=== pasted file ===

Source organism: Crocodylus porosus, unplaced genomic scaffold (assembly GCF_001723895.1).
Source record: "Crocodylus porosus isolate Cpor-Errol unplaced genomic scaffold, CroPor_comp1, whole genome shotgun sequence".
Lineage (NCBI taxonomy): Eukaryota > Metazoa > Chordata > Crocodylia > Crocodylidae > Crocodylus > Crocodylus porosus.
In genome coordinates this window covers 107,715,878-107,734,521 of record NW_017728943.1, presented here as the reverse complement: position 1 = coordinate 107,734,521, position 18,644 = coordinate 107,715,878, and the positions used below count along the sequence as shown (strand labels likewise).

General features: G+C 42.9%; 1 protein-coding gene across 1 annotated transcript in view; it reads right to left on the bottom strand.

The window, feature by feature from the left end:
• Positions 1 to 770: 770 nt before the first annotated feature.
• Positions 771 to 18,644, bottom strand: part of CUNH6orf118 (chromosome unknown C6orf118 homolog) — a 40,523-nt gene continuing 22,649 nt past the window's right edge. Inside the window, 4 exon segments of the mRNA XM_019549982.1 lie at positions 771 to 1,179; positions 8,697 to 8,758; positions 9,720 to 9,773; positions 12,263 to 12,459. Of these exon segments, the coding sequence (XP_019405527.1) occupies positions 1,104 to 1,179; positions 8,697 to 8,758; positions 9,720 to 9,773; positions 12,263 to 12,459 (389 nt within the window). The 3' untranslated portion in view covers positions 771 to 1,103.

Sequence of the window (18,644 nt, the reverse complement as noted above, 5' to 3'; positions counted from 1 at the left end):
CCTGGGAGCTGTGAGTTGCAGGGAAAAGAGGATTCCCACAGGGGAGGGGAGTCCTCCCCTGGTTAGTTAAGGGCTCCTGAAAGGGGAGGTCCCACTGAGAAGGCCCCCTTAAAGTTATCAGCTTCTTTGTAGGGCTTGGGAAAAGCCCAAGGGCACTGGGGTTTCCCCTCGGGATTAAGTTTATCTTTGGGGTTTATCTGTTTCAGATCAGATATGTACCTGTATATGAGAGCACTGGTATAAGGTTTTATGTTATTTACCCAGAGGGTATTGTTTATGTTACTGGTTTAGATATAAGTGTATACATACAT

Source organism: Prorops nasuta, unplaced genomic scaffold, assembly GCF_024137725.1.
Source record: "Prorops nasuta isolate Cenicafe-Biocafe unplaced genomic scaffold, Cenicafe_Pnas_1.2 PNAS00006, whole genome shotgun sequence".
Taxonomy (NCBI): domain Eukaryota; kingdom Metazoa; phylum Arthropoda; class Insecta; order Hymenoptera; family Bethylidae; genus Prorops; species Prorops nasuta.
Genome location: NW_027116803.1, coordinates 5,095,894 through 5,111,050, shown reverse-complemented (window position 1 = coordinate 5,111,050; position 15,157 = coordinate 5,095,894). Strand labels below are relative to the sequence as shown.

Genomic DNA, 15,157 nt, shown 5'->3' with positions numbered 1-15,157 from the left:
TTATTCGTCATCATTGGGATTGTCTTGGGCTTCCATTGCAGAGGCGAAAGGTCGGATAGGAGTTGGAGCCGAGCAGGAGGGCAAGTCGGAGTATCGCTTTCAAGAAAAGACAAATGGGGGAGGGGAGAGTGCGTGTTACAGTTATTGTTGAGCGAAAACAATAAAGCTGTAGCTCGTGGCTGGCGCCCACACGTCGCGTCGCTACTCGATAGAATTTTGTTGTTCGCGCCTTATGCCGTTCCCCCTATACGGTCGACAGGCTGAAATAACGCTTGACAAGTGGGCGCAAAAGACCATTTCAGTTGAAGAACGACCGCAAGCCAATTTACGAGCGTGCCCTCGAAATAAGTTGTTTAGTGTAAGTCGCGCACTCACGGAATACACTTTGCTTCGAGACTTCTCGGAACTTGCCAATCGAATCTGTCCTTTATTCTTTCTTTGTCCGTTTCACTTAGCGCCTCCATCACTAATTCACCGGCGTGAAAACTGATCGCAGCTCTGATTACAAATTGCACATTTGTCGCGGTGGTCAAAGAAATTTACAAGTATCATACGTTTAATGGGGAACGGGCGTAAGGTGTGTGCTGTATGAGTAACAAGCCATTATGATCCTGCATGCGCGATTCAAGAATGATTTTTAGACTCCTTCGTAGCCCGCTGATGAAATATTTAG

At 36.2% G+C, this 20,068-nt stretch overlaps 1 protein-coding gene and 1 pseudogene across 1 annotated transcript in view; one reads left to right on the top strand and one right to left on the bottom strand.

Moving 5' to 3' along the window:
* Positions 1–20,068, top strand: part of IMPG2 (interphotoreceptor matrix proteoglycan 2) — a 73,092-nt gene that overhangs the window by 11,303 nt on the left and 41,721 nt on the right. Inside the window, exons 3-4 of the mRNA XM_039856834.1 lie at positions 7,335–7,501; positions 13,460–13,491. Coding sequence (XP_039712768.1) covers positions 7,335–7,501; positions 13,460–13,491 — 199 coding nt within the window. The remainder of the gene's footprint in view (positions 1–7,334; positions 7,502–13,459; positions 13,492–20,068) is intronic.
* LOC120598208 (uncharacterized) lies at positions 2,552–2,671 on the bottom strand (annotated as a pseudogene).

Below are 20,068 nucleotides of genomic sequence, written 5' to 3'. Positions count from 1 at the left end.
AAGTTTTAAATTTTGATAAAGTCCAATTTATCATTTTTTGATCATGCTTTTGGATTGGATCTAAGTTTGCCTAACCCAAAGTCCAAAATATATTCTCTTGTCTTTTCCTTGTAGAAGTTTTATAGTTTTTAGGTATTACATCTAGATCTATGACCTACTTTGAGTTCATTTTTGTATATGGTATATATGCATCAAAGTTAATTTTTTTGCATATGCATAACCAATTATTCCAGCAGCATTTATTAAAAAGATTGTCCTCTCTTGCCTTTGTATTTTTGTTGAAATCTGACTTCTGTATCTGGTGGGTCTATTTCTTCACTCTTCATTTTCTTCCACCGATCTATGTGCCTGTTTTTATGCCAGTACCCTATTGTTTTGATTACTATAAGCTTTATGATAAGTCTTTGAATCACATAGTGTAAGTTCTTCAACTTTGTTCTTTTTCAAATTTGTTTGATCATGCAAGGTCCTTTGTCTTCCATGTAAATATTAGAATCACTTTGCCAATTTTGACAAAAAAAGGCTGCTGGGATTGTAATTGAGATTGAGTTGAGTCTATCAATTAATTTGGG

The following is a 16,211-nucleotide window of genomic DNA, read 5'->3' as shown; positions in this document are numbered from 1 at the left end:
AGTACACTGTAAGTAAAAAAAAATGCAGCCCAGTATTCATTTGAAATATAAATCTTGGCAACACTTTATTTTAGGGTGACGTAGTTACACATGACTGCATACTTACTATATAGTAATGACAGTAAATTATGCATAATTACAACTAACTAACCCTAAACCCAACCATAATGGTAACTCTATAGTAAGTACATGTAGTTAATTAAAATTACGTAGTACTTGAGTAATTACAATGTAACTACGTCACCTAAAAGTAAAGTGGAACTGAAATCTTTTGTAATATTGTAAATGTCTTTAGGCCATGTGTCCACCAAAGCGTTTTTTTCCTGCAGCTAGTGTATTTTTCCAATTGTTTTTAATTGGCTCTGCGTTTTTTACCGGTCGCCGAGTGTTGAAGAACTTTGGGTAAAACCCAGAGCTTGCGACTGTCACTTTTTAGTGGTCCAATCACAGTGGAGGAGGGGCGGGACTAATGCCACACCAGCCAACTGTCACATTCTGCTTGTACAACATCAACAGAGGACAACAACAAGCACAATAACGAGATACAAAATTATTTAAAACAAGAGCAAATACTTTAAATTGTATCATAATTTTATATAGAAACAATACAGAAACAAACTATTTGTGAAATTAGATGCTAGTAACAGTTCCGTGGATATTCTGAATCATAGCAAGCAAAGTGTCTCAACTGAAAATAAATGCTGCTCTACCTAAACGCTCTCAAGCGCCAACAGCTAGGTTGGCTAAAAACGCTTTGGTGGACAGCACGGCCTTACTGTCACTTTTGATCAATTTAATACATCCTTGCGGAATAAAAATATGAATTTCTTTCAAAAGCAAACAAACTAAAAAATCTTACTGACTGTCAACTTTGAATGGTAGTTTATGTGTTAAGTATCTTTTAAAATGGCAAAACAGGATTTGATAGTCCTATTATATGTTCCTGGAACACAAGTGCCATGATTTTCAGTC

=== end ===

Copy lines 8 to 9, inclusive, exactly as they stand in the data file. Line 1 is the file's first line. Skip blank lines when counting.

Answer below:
• Positions 771 to 18,644, bottom strand: part of CUNH6orf118 (chromosome unknown C6orf118 homolog) — a 40,523-nt gene continuing 22,649 nt past the window's right edge. Inside the window, 4 exon segments of the mRNA XM_019549982.1 lie at positions 771 to 1,179; positions 8,697 to 8,758; positions 9,720 to 9,773; positions 12,263 to 12,459. Of these exon segments, the coding sequence (XP_019405527.1) occupies positions 1,104 to 1,179; positions 8,697 to 8,758; positions 9,720 to 9,773; positions 12,263 to 12,459 (389 nt within the window). The 3' untranslated portion in view covers positions 771 to 1,103.

Sequence of the window (18,644 nt, the reverse complement as noted above, 5' to 3'; positions counted from 1 at the left end):